skip to primary navigationskip to content



The Faculty of Asian and Middle Eastern Studies offers PhD students the opportunity to pursue research which spans our broad range of expertise: Arabic Studies, Chinese Studies, Hebrew Studies, Korean Studies, Japanese Studies, Middle Eastern and Islamic Studies, Persian Studies, Sanskrit and South Asian Studies.

To explore the range of work carried out in the Faculty, see our Research pages.

To apply for a PhD, see the University admissions site

Entry Requirements

Academic Requirements

Applicants who apply for the PhD at the Faculty of Asian and Middle Eastern Studies will be expected to have a high 2:1 or a First in their Bachelors Degree and achieve at least 67% or above in their Master’s degree (or international equivalent).

Language Requirements

For PhD study applicants are expected to have a good knowledge of the language, appropriate to the subject they intend to study.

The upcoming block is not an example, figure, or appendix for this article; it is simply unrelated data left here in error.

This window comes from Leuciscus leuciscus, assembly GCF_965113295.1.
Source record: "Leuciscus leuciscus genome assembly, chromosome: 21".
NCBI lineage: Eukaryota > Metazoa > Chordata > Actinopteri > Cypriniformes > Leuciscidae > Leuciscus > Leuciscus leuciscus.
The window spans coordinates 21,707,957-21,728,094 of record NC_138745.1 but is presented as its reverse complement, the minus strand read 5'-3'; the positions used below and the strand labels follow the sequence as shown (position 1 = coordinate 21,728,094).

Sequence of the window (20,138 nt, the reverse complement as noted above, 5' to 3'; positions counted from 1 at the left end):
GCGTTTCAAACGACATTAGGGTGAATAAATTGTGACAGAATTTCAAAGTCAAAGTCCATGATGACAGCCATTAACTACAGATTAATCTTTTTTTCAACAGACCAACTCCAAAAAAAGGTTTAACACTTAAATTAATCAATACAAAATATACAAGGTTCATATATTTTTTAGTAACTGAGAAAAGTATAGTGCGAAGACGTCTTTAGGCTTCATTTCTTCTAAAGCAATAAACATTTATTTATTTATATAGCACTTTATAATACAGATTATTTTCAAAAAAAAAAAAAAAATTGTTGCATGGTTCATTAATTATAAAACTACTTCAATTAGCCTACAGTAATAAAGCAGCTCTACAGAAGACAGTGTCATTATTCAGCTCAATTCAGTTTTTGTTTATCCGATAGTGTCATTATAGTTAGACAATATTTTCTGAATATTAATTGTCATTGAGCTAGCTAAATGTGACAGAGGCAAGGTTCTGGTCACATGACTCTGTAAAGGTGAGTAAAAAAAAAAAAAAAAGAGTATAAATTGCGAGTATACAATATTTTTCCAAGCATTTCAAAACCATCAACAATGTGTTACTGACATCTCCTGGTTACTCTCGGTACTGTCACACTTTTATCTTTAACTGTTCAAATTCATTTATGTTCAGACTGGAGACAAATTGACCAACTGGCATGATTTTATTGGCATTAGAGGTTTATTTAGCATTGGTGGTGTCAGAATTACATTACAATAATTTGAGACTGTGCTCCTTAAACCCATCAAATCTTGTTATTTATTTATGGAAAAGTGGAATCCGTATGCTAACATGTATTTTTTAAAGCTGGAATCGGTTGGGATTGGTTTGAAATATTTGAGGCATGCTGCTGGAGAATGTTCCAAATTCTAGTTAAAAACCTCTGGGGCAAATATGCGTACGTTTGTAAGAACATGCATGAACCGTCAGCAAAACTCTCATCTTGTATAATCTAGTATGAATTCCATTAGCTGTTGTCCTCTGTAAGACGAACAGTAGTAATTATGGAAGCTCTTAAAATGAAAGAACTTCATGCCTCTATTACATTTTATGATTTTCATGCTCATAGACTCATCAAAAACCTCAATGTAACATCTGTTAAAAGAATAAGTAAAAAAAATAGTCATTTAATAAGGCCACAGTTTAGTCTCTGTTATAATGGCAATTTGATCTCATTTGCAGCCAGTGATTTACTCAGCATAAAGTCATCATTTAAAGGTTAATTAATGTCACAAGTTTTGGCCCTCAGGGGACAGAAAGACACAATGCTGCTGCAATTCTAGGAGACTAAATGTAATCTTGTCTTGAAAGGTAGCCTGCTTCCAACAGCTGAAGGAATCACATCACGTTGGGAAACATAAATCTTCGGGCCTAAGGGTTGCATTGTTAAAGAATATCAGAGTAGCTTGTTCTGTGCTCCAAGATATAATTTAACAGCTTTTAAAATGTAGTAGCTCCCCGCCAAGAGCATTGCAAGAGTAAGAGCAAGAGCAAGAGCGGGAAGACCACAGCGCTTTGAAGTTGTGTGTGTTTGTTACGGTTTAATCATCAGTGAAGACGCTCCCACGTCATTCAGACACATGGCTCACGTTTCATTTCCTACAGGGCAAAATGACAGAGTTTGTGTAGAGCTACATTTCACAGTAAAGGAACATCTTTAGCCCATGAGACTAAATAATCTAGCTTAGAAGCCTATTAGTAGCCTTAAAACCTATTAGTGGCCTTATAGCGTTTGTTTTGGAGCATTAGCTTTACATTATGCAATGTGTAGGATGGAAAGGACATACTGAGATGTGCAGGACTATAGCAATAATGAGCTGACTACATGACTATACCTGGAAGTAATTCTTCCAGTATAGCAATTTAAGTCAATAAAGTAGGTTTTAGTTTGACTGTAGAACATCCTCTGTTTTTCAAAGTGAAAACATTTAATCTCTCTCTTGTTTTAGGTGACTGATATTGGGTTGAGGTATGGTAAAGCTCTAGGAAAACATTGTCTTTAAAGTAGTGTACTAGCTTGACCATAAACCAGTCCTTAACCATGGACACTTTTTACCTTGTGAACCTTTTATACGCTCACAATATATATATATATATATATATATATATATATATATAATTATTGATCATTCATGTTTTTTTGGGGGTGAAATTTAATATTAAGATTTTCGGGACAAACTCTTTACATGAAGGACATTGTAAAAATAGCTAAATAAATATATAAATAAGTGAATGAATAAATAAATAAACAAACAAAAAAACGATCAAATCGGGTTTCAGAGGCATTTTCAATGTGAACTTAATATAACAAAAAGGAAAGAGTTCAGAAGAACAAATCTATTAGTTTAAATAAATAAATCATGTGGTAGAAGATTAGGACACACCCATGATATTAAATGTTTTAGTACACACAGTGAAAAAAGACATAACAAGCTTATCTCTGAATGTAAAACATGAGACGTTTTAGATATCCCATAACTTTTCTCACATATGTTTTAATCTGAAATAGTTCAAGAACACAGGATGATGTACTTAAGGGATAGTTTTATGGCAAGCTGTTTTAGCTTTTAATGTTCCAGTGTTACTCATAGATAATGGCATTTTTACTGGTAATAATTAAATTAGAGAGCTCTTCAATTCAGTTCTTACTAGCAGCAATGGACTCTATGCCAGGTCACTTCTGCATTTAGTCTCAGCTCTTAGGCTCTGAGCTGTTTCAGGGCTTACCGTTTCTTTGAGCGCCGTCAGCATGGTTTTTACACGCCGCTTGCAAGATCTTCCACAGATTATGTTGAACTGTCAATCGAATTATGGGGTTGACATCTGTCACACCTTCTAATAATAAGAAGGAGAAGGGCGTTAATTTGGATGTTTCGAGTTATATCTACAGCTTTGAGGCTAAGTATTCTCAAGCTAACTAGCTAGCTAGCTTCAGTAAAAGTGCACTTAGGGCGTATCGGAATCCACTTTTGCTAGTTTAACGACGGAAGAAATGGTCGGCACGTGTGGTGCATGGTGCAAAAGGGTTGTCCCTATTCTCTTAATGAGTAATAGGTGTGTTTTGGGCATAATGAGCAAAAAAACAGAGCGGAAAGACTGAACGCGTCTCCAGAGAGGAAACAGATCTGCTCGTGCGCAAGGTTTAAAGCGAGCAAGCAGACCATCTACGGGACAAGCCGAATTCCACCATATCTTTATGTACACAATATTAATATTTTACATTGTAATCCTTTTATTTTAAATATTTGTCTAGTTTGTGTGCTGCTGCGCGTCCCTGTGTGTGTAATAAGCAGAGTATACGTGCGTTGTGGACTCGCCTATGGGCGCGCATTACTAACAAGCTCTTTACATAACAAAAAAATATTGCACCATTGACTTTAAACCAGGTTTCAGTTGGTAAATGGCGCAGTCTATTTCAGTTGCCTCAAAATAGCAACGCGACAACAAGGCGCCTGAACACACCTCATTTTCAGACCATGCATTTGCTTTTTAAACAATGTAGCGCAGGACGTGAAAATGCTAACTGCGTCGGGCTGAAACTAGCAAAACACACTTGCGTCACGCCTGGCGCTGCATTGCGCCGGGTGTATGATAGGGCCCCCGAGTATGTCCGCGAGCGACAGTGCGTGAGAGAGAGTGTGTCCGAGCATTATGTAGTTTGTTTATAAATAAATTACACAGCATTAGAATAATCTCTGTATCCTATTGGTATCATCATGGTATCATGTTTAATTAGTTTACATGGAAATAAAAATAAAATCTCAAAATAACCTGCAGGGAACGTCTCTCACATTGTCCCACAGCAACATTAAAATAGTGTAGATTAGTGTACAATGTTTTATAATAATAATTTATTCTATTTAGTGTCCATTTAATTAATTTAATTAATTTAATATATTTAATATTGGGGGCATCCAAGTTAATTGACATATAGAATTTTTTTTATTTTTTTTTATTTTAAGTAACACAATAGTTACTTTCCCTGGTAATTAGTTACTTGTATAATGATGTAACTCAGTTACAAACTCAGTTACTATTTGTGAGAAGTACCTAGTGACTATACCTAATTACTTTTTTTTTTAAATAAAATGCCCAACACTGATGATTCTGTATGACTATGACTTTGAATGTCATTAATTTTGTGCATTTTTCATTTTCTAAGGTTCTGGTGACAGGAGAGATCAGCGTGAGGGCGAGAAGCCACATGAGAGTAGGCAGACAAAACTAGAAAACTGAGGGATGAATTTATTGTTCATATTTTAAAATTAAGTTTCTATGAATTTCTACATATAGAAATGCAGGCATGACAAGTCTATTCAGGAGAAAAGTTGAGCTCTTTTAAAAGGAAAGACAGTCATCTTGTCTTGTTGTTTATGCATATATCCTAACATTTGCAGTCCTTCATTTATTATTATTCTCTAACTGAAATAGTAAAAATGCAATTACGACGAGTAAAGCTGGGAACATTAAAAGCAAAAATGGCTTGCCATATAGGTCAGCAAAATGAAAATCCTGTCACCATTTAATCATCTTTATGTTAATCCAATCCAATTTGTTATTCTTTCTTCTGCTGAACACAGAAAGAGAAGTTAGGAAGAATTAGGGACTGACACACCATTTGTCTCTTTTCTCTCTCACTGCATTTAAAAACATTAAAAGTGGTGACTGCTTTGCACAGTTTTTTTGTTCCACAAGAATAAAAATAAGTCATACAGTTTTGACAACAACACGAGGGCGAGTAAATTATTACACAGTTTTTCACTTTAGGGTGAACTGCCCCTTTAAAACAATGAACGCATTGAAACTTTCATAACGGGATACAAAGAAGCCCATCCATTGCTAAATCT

Language Requirements for Non-Native English Speakers

Applicants who are non-native speakers of English or who have not taken a degree course at an English-speaking University will need to provide evidence of their English language ability. Prospective students in this position will need to sit an IELTS or TOEFL examination. In IELTS they are expected achieve at least a minimum score of 7.0 in each element, and at least an overall score of 7.5. In TOEFL they are expected to achieve 25 in each element with an overall score of at least 110.